Women workers at PepsiCo in Argentina have been organizing militant protests against retrenchment, long hours of work in harsh working conditions. The protests began in June this year. They arrived at work June 20 to find a note on the door saying that the plant would be relocated and that workers were out of a job.
PepsiCo workers being suported by labour unions, students and womens groups in Buenos Aires
In Argentina, in order to close a factory, a company needs to file a “Crisis Prevention Procedure,” which demonstrates three years of economic distress and that steps were taken to try to save the workers' jobs. PepsiCo filed a Crisis Prevention Procedure after it had already shut the factory, which is illegal. The multinational grew by 17 percent in comparison to the same months last year and in Latin America, grew by 5 percent. Last year, the company saw growth of 26.3 percent in its sales volume in Argentina, bringing in $4.8 billion.
The workers decided to fight this anti-labour practice. The shop-floor committee called for a workers’ assembly. There, workers voted to occupy the factory in defense of their jobs. The occupation included a camp outside the factory, where workers and supporters sat around the fire on cold Argentine winter nights.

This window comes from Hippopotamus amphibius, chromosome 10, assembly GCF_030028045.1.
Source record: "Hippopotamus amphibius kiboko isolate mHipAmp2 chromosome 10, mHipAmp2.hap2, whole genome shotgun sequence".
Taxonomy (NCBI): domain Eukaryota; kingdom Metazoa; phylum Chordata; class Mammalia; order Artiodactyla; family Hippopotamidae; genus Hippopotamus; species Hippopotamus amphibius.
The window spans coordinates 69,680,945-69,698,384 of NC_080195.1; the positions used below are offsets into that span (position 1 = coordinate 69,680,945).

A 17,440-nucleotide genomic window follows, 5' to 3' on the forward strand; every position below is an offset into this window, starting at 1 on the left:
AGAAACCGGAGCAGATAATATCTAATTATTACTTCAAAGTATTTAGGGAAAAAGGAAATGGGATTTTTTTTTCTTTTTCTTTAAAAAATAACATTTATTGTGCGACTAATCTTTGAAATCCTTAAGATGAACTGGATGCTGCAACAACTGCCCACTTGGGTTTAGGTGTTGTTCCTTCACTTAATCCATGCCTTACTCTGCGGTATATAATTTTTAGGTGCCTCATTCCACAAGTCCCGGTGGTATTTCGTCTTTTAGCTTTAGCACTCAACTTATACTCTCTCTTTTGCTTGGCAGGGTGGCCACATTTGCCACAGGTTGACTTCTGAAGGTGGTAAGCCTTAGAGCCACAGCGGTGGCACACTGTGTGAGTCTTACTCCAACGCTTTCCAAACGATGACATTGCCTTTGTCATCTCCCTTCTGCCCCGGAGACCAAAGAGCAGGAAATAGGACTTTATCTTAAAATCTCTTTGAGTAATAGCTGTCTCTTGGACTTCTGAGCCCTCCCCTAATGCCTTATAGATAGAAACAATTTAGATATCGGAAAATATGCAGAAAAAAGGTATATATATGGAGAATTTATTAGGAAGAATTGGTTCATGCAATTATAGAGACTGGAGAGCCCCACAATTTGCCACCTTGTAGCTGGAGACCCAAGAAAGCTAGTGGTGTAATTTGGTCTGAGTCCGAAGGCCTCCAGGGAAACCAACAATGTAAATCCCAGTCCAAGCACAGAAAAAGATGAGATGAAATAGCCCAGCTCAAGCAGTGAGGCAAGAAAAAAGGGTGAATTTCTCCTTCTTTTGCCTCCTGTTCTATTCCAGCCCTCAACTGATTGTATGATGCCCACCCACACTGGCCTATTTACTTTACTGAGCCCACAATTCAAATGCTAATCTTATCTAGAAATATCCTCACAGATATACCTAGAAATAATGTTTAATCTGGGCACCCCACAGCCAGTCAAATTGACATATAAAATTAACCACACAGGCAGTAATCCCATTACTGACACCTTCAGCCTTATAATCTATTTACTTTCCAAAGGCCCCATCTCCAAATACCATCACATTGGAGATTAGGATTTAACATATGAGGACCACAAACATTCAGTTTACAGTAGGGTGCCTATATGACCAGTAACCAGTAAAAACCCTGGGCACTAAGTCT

On June 7 an order of eviction came through, which workers promptly appealed in court. They organized mobilizations in the streets and received hundreds of statements of support, but the courts upheld the decision to evict.
On July 13, hundreds of police in full riot gear arrived at the workers' camp to confront PepsiCo workers, students, and workers from other industries chanting “General Strike” and “Unity of the Working Class.” The police entered the factory knocking down the doors, hit the workers viciously, fired tear gas and finally broke a gas pipe to force the workers to leave.
Just two hours after the eviction, the National Labor Court of Appeals ruled that PepsiCo had violated the law by firing the workers—and the court ordered their reinstatement.